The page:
It was such an amazing spectacle to see young, creative African artists showcasing their stunning artistry at the just concluded 1:54 Contemporary African Art Fair in New York.
It was the second edition of the art fair at New York’s Pioneer Works where 60 artists were able to exhibit their art, which was mainly based on the contemporary African scene. The event took place between 6th and 8th May.
According to the founding director Touria El Glaoui, the title 1:54 refers to the 54 African countries that make up the African continent.
Tourian, who was born and raised in Morocco, wrote on 1:54’s website:
“The title of 1:54 establishes the parameters of the Fair’s ethos: as a platform that strives to represent multiplicity and showcase the diversity of contemporary African art and cultural production on an international stage.”
She added that this year’s 1:54 Contemporary African Art Fair would be accompanied by an educational and artistic programme curated by Koyo Kouoh and would involve lectures, film screenings and panel debates, bringing on board internationally celebrated curators, artists and art experts.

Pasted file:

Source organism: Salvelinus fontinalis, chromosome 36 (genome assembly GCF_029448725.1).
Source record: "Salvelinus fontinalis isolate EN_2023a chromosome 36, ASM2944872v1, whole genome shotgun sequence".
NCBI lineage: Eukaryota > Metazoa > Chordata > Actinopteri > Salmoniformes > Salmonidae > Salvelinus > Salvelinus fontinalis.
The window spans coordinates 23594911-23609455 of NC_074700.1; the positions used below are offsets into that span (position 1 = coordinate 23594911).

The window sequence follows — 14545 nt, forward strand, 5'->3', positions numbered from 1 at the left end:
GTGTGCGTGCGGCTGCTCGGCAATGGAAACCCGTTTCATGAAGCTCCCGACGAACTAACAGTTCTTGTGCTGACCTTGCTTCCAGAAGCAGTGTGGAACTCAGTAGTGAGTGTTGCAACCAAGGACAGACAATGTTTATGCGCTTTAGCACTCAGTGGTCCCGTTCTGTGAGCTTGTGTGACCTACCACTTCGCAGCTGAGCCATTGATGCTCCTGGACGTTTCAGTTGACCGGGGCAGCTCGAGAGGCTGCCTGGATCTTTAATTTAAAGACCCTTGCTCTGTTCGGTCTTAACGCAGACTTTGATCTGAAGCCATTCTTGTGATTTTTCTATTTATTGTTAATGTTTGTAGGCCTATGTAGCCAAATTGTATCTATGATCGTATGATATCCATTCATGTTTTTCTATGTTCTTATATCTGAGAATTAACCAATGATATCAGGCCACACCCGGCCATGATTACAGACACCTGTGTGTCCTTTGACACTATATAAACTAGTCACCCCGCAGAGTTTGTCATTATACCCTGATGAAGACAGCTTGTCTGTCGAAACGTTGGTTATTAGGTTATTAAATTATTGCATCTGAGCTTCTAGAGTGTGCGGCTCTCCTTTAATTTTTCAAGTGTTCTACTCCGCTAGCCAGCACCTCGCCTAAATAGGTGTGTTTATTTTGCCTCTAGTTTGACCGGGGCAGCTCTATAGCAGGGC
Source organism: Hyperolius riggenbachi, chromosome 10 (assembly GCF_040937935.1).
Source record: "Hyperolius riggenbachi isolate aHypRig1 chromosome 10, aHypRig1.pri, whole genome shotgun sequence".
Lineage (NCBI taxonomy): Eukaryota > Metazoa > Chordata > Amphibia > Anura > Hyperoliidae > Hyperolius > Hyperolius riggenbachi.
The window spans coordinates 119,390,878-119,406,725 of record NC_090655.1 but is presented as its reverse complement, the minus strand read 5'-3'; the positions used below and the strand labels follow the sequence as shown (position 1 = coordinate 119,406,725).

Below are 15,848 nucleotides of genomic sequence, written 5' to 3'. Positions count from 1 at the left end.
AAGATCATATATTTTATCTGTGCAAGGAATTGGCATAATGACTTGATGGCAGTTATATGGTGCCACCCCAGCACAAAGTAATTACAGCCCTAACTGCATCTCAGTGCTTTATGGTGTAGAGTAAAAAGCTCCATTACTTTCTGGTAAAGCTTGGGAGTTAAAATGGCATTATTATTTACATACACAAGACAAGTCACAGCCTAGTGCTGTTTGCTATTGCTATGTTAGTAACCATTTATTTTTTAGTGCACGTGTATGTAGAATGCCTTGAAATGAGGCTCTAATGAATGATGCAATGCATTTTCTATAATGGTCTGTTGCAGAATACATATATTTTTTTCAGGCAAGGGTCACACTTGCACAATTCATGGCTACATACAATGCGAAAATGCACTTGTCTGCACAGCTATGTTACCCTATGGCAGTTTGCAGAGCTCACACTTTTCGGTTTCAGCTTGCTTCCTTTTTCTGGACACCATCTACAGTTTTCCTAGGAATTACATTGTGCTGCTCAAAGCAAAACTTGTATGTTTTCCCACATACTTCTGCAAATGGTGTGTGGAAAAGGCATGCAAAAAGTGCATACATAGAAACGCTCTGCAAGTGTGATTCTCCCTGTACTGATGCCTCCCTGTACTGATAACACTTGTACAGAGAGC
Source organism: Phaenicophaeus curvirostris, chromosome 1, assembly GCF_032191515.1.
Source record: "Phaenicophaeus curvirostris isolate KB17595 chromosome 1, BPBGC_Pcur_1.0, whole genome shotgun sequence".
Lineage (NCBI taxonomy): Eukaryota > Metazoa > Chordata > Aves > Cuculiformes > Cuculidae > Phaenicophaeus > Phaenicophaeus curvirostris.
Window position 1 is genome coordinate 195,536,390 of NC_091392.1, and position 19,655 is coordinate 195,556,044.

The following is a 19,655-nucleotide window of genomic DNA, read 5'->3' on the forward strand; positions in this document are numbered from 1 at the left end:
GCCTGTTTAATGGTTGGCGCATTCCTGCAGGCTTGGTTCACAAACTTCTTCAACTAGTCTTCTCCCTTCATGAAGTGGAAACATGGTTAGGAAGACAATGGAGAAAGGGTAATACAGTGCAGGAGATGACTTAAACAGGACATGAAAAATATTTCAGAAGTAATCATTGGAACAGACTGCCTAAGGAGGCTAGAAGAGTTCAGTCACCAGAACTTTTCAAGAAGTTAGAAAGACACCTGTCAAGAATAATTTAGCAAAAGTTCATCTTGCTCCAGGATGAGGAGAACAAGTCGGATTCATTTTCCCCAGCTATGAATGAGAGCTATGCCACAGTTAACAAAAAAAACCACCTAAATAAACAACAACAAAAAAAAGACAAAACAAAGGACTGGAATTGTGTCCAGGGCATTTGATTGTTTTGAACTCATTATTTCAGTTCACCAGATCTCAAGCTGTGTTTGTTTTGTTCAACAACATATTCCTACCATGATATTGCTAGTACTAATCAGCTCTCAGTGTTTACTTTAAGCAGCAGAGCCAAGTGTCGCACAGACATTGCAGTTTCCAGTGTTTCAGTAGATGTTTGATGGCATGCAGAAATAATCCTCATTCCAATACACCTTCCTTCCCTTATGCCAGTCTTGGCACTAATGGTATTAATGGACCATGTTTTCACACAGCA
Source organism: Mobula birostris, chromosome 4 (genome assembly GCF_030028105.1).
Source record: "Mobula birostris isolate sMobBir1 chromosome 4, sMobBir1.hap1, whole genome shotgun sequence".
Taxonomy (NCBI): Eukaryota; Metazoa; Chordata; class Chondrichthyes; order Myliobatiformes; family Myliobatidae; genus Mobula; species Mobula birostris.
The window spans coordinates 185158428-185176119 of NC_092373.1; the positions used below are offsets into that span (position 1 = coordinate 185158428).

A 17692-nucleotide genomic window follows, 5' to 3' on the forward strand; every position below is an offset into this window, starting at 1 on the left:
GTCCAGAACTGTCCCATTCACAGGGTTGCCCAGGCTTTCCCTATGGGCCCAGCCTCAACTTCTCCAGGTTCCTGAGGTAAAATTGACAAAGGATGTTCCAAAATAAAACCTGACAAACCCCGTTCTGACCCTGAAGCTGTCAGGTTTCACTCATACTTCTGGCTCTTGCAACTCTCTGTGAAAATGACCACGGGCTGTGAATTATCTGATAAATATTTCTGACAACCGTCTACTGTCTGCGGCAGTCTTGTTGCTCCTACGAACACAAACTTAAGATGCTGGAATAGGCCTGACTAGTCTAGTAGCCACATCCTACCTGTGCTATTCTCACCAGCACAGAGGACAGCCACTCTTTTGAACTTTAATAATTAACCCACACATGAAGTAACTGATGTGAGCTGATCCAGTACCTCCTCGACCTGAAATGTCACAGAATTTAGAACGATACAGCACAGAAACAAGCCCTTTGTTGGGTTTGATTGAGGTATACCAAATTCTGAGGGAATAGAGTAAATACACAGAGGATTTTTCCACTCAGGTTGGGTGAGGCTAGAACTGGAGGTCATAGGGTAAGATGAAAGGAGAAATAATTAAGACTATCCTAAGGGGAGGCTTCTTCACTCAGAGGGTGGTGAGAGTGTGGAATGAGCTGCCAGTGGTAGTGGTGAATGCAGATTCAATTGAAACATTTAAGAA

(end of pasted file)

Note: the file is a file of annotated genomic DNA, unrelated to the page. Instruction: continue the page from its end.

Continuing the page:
One of the top African artists showcasing their work was Babajide Olatunji– a Nigerian self-taught visual artist and professional botanist.
His love for the African culture and history in general, drove him to create some of the most outstanding hyper-realist portraits informed by the traditional African practice of facial scarification.
Olatunji was quoted by 1:54 as saying:
The rendering process starts with the creative imaginings of the subject, considering personality, character, skin type, and even factoring in medical history in some cases.
Another great African artist at the fair was Kura Shomali- a 37-year-old Congolese- who, according to 1:54, interrupted his medical studies to join the Academy of Fine Arts in Kinshasa, DRC.
He also participated in the establishment of Eza Possibles- a rising generation of talented artists working with and for the community in DRC Congo.
His work is purely done on paper, putting together charcoal, gouache ink, marker, collage, and ballpoint pen to create unique texture and appearance as evidenced in his works. Most of his art is based on the hustle and bustle of Kinshasa.
Film producers were also present, including Jim Chuchu– a Kenyan filmmaker and photographer- whose short film debuted as part of ‘African Metropolis’ during 2013’s Durban International Film Festival.
At the just concluded Contemporary African Art Fair, Jim was showcasing his latest series titled ‘Pagans’, which puts together the life of forgotten African ‘gods’. The film helps to piece together the past, present and future experiences with regard to traditional religious beliefs in Africa.